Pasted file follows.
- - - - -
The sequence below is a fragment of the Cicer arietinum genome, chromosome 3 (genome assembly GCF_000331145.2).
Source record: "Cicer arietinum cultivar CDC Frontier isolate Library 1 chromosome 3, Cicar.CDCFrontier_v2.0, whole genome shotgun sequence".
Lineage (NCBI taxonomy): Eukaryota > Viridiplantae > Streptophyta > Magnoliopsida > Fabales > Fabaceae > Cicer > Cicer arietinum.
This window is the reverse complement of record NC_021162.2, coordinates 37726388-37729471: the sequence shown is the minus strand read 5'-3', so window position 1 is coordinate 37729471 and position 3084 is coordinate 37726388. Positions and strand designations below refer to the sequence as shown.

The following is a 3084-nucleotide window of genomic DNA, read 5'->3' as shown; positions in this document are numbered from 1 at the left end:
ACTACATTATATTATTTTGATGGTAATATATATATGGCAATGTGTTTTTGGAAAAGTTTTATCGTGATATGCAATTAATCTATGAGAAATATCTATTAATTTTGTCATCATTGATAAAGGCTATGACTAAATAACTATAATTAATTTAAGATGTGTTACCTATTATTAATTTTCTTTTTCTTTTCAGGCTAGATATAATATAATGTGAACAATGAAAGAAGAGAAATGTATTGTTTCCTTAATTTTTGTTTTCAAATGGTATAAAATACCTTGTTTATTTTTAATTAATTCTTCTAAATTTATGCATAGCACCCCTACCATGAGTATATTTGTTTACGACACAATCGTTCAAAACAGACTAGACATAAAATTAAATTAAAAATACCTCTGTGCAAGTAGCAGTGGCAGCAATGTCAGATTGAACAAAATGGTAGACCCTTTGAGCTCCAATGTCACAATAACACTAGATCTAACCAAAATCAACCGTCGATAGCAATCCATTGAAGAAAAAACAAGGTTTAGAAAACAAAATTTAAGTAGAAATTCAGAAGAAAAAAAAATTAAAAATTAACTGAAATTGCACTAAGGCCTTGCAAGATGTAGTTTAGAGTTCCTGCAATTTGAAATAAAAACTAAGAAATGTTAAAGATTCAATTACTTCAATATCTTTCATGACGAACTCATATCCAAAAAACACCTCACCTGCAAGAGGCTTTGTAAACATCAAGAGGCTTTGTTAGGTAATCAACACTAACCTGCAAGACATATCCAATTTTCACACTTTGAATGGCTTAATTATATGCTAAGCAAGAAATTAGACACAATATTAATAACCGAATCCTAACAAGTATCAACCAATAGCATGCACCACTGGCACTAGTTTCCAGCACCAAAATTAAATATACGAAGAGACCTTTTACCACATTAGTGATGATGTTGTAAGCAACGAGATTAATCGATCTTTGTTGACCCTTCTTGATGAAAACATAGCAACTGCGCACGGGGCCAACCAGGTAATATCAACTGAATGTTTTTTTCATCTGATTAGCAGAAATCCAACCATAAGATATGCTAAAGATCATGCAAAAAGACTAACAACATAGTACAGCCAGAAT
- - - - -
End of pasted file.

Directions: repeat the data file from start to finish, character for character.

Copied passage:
The sequence below is a fragment of the Cicer arietinum genome, chromosome 3 (genome assembly GCF_000331145.2).
Source record: "Cicer arietinum cultivar CDC Frontier isolate Library 1 chromosome 3, Cicar.CDCFrontier_v2.0, whole genome shotgun sequence".
Lineage (NCBI taxonomy): Eukaryota > Viridiplantae > Streptophyta > Magnoliopsida > Fabales > Fabaceae > Cicer > Cicer arietinum.
This window is the reverse complement of record NC_021162.2, coordinates 37726388-37729471: the sequence shown is the minus strand read 5'-3', so window position 1 is coordinate 37729471 and position 3084 is coordinate 37726388. Positions and strand designations below refer to the sequence as shown.

The following is a 3084-nucleotide window of genomic DNA, read 5'->3' as shown; positions in this document are numbered from 1 at the left end:
ACTACATTATATTATTTTGATGGTAATATATATATGGCAATGTGTTTTTGGAAAAGTTTTATCGTGATATGCAATTAATCTATGAGAAATATCTATTAATTTTGTCATCATTGATAAAGGCTATGACTAAATAACTATAATTAATTTAAGATGTGTTACCTATTATTAATTTTCTTTTTCTTTTCAGGCTAGATATAATATAATGTGAACAATGAAAGAAGAGAAATGTATTGTTTCCTTAATTTTTGTTTTCAAATGGTATAAAATACCTTGTTTATTTTTAATTAATTCTTCTAAATTTATGCATAGCACCCCTACCATGAGTATATTTGTTTACGACACAATCGTTCAAAACAGACTAGACATAAAATTAAATTAAAAATACCTCTGTGCAAGTAGCAGTGGCAGCAATGTCAGATTGAACAAAATGGTAGACCCTTTGAGCTCCAATGTCACAATAACACTAGATCTAACCAAAATCAACCGTCGATAGCAATCCATTGAAGAAAAAACAAGGTTTAGAAAACAAAATTTAAGTAGAAATTCAGAAGAAAAAAAAATTAAAAATTAACTGAAATTGCACTAAGGCCTTGCAAGATGTAGTTTAGAGTTCCTGCAATTTGAAATAAAAACTAAGAAATGTTAAAGATTCAATTACTTCAATATCTTTCATGACGAACTCATATCCAAAAAACACCTCACCTGCAAGAGGCTTTGTAAACATCAAGAGGCTTTGTTAGGTAATCAACACTAACCTGCAAGACATATCCAATTTTCACACTTTGAATGGCTTAATTATATGCTAAGCAAGAAATTAGACACAATATTAATAACCGAATCCTAACAAGTATCAACCAATAGCATGCACCACTGGCACTAGTTTCCAGCACCAAAATTAAATATACGAAGAGACCTTTTACCACATTAGTGATGATGTTGTAAGCAACGAGATTAATCGATCTTTGTTGACCCTTCTTGATGAAAACATAGCAACTGCGCACGGGGCCAACCAGGTAATATCAACTGAATGTTTTTTTCATCTGATTAGCAGAAATCCAACCATAAGATATGCTAAAGATCATGCAAAAAGACTAACAACATAGTACAGCCAGAAT